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On Tuesday, the family of Bob Saget, including his wife Kelly Rizzo and his three daughters, Aubrey, 35; Lara, 32, and Jennifer, 29, from his previous marriage to Sherri Kramer, filed a lawsuit to block the release of records from the investigation of his death.
Saget died on January 9 from head trauma; he was found dead in an Orlando hotel room. He had performed in a stand-up show the previous night. His death was ruled an accident by the chief medical examiner for Orange and Osceola counties.
The lawsuit targeted the medical examiner’s office and the Orange County sheriff; it asked for injunctive relief to prevent the release of photographs, video, audio recordings and “statutorily protected autopsy information” related to his death, ABC News reported.
The lawsuit stated, “Plaintiffs will suffer irreparable harm in the form of extreme mental pain, anguish, and emotional distress if Defendants release the Records in response to public records requests or otherwise disseminate the Records for any other reason or purpose.”
“The complaint contends that media outlets have filed or plan to file public records requests seeking the release of the records and argues that no ‘legitimate public interest would be served’ by their release,” ABC News noted, adding that the family cited “legitimate privacy interests” so that the records only be released to them.
After Saget died, his family released a statement summarizing the conclusions of the autopsy, writing, “The authorities have determined that Bob passed from head trauma. They have concluded that he accidentally hit the back of his head on something, thought nothing of it and went to sleep. No drugs or alcohol were involved.”
Other medical specialists pointed out that the injuries were consistent with a severe trauma.
“This is a significant trauma. This is something I find with someone with a baseball bat to the head or who has fallen from 20 or 30 feet,” said Gavin Britz, neurosurgery chief at Houston Methodist medical center, according to The New York Times.
Dr. Jason Freeman, a neurologist and stroke expert, told MSNBC:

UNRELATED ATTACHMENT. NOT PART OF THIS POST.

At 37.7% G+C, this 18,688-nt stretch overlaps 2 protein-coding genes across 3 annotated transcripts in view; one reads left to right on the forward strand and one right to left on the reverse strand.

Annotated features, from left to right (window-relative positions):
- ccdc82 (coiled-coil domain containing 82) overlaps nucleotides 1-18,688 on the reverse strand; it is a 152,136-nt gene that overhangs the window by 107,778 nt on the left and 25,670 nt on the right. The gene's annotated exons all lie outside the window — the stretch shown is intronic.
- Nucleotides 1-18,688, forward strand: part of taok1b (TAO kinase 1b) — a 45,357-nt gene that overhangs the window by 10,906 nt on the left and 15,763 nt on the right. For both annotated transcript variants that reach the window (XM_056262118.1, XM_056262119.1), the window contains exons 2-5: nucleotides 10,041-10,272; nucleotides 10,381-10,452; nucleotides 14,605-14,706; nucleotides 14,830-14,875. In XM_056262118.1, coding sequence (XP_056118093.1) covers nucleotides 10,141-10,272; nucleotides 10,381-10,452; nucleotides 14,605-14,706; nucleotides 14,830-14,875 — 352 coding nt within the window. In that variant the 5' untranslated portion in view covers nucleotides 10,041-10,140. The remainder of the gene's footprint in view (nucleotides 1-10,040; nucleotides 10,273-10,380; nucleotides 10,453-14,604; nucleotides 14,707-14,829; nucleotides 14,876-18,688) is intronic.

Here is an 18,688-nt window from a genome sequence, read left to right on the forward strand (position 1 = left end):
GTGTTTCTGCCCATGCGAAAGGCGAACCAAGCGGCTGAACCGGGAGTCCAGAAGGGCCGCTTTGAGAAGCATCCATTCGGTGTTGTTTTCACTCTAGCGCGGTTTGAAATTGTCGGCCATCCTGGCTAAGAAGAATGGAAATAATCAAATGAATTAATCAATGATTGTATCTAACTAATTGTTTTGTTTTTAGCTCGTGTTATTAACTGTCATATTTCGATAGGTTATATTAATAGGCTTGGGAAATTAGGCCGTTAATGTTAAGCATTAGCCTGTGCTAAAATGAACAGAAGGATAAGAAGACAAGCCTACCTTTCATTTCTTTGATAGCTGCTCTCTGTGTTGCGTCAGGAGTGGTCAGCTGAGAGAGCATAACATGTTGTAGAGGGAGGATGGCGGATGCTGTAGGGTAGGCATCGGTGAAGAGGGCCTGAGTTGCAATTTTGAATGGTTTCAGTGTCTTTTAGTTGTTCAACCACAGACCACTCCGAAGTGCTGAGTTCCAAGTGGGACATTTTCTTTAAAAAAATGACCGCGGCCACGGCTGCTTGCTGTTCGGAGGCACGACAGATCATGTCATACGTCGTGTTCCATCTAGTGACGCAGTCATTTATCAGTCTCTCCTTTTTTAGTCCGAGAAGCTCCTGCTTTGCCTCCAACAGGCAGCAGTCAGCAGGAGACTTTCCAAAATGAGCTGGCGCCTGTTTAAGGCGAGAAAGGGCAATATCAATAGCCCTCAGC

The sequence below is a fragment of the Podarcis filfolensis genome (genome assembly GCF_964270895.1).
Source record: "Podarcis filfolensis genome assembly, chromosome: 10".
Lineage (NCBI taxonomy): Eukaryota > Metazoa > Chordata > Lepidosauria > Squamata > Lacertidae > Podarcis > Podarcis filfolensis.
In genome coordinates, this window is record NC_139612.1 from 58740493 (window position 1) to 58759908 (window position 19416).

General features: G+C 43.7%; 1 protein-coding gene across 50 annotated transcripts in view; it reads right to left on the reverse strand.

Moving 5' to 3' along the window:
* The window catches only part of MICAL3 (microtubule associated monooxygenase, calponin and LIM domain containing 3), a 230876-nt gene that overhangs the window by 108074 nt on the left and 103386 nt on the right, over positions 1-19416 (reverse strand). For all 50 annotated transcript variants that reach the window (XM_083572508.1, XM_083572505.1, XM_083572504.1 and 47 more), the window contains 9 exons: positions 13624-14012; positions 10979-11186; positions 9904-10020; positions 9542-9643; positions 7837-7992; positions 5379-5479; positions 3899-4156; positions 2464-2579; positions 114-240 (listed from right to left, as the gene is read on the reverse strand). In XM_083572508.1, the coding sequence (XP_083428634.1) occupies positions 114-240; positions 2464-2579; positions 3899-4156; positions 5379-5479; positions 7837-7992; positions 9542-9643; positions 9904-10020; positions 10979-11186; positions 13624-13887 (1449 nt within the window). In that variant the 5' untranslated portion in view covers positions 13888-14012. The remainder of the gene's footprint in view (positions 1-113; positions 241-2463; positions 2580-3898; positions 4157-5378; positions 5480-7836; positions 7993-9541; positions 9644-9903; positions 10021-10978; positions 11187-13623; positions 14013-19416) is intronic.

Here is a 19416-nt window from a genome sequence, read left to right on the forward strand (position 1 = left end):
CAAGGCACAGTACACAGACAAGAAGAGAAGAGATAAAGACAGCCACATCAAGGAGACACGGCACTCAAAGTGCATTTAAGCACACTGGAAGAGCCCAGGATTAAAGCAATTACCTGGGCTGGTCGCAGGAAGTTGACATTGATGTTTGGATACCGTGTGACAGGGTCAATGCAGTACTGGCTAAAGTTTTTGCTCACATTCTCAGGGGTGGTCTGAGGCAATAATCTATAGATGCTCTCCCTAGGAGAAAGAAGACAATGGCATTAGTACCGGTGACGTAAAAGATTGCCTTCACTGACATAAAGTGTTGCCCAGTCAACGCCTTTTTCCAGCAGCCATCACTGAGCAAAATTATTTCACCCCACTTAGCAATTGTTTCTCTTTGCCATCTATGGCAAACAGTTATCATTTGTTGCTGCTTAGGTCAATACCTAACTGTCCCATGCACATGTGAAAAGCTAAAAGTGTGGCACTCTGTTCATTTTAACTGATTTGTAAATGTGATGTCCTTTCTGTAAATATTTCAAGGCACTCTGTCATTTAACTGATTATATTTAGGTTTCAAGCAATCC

I think the autopsy report does raise a number of questions about the nature and extent of the injuries…If we typically see slip and falls that that occur usually in the bathroom, someone hits the back of their head on the shower or the bathroom floor. These injuries described in detail in the autopsy report seem to go beyond that. And I think as you described in your opening this is where some of the medical professionals began to speculate about what could have caused the actual injuries.
“I would agree that the injuries as described just do typically form because of significant head trauma,” he continued. “So again, when someone slips and falls and hits the back of their head, there’s actually room for the brain to shift between the back in front of the head and cause some of the injuries as described in the autopsy report.”
He added, “But the degree of those fractures, especially the orbital and frontal bones, is typically seen with high impact traumas that you might see in a motor vehicle accident, blunt force trauma, and again, someone particularly falling from a height. And so I think it raises the question, maybe was there more than one fall? Did he fall backwards and then fall forwards in an unprotected manner? And what was it that investigators found besides what was described in the autopsy report?”
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